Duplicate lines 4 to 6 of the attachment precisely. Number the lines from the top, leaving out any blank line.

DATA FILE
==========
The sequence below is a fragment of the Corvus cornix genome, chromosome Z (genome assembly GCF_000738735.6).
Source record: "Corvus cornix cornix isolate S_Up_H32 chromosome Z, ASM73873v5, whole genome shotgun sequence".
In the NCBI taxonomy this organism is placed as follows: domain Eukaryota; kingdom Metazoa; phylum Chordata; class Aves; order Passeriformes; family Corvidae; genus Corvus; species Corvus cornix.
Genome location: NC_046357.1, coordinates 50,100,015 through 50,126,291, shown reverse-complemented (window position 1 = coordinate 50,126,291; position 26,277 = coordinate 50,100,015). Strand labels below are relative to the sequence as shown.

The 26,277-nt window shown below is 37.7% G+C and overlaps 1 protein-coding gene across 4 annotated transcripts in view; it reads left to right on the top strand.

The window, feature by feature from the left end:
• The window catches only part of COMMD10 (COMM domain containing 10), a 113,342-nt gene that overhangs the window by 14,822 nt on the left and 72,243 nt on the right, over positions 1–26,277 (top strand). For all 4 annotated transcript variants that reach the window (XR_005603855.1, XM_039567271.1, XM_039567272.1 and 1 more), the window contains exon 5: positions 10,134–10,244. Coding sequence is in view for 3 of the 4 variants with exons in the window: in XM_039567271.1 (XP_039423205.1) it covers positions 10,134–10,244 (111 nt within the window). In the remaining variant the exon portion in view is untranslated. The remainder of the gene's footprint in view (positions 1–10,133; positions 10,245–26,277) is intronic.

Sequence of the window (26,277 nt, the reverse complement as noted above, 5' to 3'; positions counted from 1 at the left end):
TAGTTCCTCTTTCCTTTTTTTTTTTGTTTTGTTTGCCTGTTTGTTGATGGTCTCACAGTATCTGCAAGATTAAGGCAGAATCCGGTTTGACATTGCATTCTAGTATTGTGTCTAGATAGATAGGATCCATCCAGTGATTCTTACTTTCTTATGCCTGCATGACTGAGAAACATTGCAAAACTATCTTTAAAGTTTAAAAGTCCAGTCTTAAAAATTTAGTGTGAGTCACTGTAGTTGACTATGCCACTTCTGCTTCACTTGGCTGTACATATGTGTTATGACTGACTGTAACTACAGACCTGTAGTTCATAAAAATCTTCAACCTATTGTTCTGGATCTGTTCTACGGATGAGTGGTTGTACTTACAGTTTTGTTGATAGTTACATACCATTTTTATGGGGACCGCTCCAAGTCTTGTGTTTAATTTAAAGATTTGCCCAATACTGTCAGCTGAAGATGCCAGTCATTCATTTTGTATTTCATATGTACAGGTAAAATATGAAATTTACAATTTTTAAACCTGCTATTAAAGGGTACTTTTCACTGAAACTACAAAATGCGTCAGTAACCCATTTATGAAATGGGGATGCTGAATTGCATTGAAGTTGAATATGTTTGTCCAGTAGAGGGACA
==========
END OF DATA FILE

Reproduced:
Genome location: NC_046357.1, coordinates 50,100,015 through 50,126,291, shown reverse-complemented (window position 1 = coordinate 50,126,291; position 26,277 = coordinate 50,100,015). Strand labels below are relative to the sequence as shown.

The 26,277-nt window shown below is 37.7% G+C and overlaps 1 protein-coding gene across 4 annotated transcripts in view; it reads left to right on the top strand.

The window, feature by feature from the left end: